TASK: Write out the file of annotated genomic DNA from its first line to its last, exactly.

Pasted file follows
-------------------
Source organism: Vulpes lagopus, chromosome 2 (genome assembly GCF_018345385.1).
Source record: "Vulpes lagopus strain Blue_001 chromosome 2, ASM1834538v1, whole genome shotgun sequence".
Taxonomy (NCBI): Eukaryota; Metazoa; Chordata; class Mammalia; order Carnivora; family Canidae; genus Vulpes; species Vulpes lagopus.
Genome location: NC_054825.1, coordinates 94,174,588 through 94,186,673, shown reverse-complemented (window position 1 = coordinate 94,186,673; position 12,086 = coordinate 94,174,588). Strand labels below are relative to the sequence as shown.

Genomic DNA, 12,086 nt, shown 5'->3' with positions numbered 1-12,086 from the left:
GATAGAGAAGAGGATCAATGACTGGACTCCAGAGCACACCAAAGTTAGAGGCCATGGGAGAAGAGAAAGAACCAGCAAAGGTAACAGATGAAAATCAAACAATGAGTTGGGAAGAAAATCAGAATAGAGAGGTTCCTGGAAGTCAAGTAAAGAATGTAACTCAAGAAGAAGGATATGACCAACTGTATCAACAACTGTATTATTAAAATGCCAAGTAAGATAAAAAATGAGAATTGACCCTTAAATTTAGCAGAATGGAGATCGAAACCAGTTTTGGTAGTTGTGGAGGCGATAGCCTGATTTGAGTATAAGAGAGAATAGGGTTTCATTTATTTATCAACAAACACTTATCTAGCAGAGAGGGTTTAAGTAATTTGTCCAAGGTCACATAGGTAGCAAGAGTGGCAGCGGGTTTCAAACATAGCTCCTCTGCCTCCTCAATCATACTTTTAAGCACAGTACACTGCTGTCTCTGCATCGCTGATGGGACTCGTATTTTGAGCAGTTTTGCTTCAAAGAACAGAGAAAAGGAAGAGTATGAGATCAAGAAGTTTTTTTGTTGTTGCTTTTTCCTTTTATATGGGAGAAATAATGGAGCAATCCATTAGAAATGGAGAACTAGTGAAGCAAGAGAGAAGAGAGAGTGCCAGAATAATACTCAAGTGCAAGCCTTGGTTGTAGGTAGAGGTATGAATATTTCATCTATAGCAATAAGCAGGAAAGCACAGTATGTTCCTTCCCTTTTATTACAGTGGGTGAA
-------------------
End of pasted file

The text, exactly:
Source organism: Vulpes lagopus, chromosome 2 (genome assembly GCF_018345385.1).
Source record: "Vulpes lagopus strain Blue_001 chromosome 2, ASM1834538v1, whole genome shotgun sequence".
Taxonomy (NCBI): Eukaryota; Metazoa; Chordata; class Mammalia; order Carnivora; family Canidae; genus Vulpes; species Vulpes lagopus.
Genome location: NC_054825.1, coordinates 94,174,588 through 94,186,673, shown reverse-complemented (window position 1 = coordinate 94,186,673; position 12,086 = coordinate 94,174,588). Strand labels below are relative to the sequence as shown.

Genomic DNA, 12,086 nt, shown 5'->3' with positions numbered 1-12,086 from the left:
GATAGAGAAGAGGATCAATGACTGGACTCCAGAGCACACCAAAGTTAGAGGCCATGGGAGAAGAGAAAGAACCAGCAAAGGTAACAGATGAAAATCAAACAATGAGTTGGGAAGAAAATCAGAATAGAGAGGTTCCTGGAAGTCAAGTAAAGAATGTAACTCAAGAAGAAGGATATGACCAACTGTATCAACAACTGTATTATTAAAATGCCAAGTAAGATAAAAAATGAGAATTGACCCTTAAATTTAGCAGAATGGAGATCGAAACCAGTTTTGGTAGTTGTGGAGGCGATAGCCTGATTTGAGTATAAGAGAGAATAGGGTTTCATTTATTTATCAACAAACACTTATCTAGCAGAGAGGGTTTAAGTAATTTGTCCAAGGTCACATAGGTAGCAAGAGTGGCAGCGGGTTTCAAACATAGCTCCTCTGCCTCCTCAATCATACTTTTAAGCACAGTACACTGCTGTCTCTGCATCGCTGATGGGACTCGTATTTTGAGCAGTTTTGCTTCAAAGAACAGAGAAAAGGAAGAGTATGAGATCAAGAAGTTTTTTTGTTGTTGCTTTTTCCTTTTATATGGGAGAAATAATGGAGCAATCCATTAGAAATGGAGAACTAGTGAAGCAAGAGAGAAGAGAGAGTGCCAGAATAATACTCAAGTGCAAGCCTTGGTTGTAGGTAGAGGTATGAATATTTCATCTATAGCAATAAGCAGGAAAGCACAGTATGTTCCTTCCCTTTTATTACAGTGGGTGAA